• IR (Injured Reserve): A player who is currently injured and is eligible to remain on a fantasy roster without taking up an official roster spot.
  • Keeper league: Coaches retain a certain amount of players from one season to the next.
  • League settings: The league rules and stat modifiers that determine fantasy point values.
  • PPR (Points Per Reception): Scoring system in which players receive an additional point for each reception they have.
  • Pre-rankings: How NFL players are rated before the draft.
  • Private league: A league you can join by invitation only and that’s controlled by a commissioner.
  • Public league: A league where anyone can sign up and play.
  • Sleeper: A little-known player who’s ready to awaken and be great.
  • Stud: A top-rated fantasy starter.
  • Trade bait: Good players who you can offer to other coaches.
  • Trading deadline: Last day of the season to make trades.

Coming Next ….. Draft Day!


draft day!!!

The day before draft day, I was not only as ready as I could be … but, was admittedly a little excited. 

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My little black notebook

  After learning I did NOT get to pick a “Fantasy Team” (to which I say … why call it Fantasy Football!!!).  Anyway ….  I logged on to practice I mock draft and felt like I had my ducks (and black notebook) in a row … only to learn that a special Praise a Worship night was at the EXACT same time as the draft … … … football or Jesus?  Having been on the loosing end when put up against football … I determined to pick Jesus and let the auto draft do its thing.  Turns out … you can set up your top choices for an automatic draft.  Problem solved!  Thank You Brad!

Fans … I present to you “Sandi’s Tight Ends”!!!! 

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Bye-the-Way … the little red “Q” next to the persons name means “questionable”.  My QB, Cam Newton had a “Q” by him all week … I even researched what his issue was … and learned he was not necessarily out.  Luckily, he does not have a “Q” by his name any longer … GOOD THING!

Next up will be “Scoring” … … … I have already tried to understand this … with no avail … but, again, have learned that the FFB wizards put out that information on Tuesday evening. *NOTE*: Turns out I need to investigate how to discover the “strengths & weaknesses” in my team before I learn scoring … … … … …


Post Draft Strategies (LOL)

It turns out “scoring” is not the next most important piece of information I need to acquire in this FFB escapade …. but, analyzing my teams’ strengths and weaknesses.  Apparently, I am to begin creating “post-draft strategies” … ARE YOU KIDDING ME???

Here are my notes

  • The most important responsibility a fantasy coach has is to field the best possible team every week.
  • Check the free agent pool and waiver wire often.

(I do not yet understand “waiver wire” … so I concerned myself this week with the “free agent pool” and made some changes to my team. After much research … it seems the best team roster should have 2 QB’s, 4 RB’s, 5 WR’s, 2 TE’s, 1 FLEX, 1 D/ST, 1 K. I had 3 RB’s (1 too few), 7 WR’s (2 too many), 1 TE (1 too few). Sooooo …. with my breath held … I dropped 2 WR’s for 1 RB & 1 TE.

The New Team! (Yes, in the little black notebook … some things just could not be cut & pasted!)

Additional things to consider

Injuries: Injuries happen often; If my best player gets knocked out for the season, I can bench the injured player and insert a benched player into my lineup each week.  (The NFL … or somebody … must put this information out somewhere).   

Teams designate injured players with a P (probably) or greater than 75% chance of playing, Q (questionable) or 50% chance of playing or D (doubtful or less than 25%.). Typically, a player designated “P” is started without worry and a player with a “D” should be avoided. The “Q” players are the worrisome ones because they can go either way.  Apparently, I won’t know if that player is going to play until after the game has started so a lot of my bench may already be locked. (NOBODY TOLD ME MY BENCHED PLAYERS GET LOCKED OUT!!!!).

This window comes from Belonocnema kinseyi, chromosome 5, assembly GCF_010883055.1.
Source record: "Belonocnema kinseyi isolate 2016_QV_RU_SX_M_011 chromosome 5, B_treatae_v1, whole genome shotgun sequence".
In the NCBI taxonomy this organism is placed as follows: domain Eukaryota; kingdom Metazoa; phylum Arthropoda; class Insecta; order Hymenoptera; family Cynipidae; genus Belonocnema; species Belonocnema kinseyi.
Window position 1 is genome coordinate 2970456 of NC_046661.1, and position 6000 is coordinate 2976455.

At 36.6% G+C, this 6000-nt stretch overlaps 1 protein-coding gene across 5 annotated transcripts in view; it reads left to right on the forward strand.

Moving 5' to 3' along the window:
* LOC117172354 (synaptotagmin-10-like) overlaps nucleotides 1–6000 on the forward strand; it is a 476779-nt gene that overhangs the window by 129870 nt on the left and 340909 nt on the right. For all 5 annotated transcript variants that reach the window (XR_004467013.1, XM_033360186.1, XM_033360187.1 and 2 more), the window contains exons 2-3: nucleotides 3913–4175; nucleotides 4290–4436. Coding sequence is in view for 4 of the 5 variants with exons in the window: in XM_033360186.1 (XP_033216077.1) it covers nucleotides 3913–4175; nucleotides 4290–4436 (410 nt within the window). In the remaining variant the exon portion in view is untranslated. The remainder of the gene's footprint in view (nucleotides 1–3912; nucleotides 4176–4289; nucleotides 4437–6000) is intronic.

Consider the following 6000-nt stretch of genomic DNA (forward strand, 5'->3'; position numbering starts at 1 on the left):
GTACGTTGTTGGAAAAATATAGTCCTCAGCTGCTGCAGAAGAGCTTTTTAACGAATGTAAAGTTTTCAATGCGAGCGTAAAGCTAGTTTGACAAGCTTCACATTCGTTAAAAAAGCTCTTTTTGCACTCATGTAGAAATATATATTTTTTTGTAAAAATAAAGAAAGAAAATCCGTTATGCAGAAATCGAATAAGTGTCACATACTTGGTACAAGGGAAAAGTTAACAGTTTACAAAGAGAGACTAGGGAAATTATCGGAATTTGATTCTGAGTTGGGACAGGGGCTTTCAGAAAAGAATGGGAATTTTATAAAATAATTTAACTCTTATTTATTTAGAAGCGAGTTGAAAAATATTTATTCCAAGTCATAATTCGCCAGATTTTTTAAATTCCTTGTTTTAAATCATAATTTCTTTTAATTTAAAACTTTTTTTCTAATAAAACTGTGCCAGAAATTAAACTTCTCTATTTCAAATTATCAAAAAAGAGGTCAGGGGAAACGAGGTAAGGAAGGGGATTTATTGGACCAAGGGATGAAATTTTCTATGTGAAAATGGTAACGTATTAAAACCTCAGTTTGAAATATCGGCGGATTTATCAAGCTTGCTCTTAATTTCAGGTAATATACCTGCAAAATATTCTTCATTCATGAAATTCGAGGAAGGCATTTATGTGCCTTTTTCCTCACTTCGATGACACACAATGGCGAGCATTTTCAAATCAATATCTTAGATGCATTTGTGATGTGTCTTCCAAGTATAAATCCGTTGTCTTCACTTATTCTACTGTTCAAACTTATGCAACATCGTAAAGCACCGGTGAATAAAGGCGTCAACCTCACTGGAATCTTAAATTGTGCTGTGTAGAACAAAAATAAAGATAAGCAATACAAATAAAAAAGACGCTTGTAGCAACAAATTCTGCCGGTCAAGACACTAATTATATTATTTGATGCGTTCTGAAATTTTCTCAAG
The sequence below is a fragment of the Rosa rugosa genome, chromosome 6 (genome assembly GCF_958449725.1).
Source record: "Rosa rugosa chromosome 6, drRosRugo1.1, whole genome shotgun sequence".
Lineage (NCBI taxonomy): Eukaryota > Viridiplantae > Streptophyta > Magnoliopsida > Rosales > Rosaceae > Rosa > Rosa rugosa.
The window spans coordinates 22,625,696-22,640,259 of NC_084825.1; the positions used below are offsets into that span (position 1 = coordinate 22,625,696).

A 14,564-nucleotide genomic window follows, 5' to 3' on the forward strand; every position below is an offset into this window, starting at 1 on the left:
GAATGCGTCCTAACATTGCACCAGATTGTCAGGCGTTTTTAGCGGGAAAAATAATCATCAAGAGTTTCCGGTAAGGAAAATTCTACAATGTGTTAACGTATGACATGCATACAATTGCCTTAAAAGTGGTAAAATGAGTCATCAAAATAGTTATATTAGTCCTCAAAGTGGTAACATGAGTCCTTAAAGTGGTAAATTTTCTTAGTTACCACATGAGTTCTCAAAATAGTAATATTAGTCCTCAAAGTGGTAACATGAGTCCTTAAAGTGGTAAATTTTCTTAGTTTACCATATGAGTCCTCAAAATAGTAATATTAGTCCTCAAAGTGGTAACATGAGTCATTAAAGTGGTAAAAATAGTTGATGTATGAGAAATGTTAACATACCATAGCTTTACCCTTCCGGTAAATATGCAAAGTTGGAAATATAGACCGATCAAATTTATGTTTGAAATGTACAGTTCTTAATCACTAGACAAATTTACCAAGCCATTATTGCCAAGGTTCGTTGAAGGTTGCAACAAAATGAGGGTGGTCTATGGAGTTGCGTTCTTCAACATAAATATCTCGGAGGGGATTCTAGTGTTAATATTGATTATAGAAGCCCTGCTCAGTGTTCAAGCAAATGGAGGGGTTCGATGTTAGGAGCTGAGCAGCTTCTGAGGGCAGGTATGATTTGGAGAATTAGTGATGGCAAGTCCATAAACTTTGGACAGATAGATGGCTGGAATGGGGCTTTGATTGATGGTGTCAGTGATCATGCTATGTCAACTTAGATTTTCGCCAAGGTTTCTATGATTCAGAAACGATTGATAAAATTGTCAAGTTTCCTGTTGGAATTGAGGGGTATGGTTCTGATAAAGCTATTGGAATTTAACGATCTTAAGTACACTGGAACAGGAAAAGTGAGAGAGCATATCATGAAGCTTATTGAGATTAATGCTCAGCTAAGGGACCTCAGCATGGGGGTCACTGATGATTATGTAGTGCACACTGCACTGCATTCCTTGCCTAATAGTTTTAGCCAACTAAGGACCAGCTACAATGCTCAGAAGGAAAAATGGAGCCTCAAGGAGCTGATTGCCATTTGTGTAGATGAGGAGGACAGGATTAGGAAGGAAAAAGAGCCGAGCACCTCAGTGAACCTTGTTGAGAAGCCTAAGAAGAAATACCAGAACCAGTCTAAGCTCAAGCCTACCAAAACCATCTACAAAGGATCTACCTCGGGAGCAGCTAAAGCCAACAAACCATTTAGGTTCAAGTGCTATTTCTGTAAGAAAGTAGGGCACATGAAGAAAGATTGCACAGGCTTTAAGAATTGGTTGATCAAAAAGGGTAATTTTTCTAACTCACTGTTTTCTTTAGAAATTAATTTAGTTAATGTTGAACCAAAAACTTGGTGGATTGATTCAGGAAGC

Sometimes players can get suspended or even traded to other teams (IN REAL LIFE), which could affect their FFB performance.

Matchups: Each fantasy team has a core of “stud” players that must start every week when healthy. “But when making choices at my other lineup positions, I need to consider each NFL game and which of those matchups are more likely to give my FFB the best chance to produce.”  (WHAT DOES THAT EVEN MEAN???)   Luckily, I understand the most important rule which is “When setting up my weekly lineup: PLAY MY STUDS! 

Bye weeks: During the season, each NFL team has a bye week, during which I need to bench that team’s players. It is important not to get stuck having several “studs” out of action at the same time.  (NOTE TO SELF:  HOW DO I BENCH AND REPLACE PLAYERS?). (*On ESPN – you go to the drop down menu; Players/Add Players … choose an “add”, then choose a “drop”)

Performance: Athletes tend to play in streaks, either hot or cold. When making the tougher lineup decisions, I can check the stats for the last few games and see who’s playing well and who needs to take a seat on the ole’ bench.  Word is:  to be patient with my stud players. Every player will have a bad week or two. Try not to make any rash moves with my core group of players.

The free agency pool: all undrafted fantasy players begin the season as free agents, which means they’re available to be added to your roster at any time.

The waiver wire: If another team drops a player, the player goes on waivers for a limited time before becoming a free agent. All coaches then have a set amount of time (usually two days) to decide whether to add him to their teams.  To add a player on waivers, I must drop a player from my roster. 

After a claim is awarded, my waiver priority drops to the lowest number. If no owner puts a claim in for a player that is on waivers, and the waiver period has ended, that player will become a free agent, and any team can pick that player up at any time.

Trading with other owners: Another way to acquire a player is to make a trade offer. In order to do this I have to give up someone good in order to get someone good.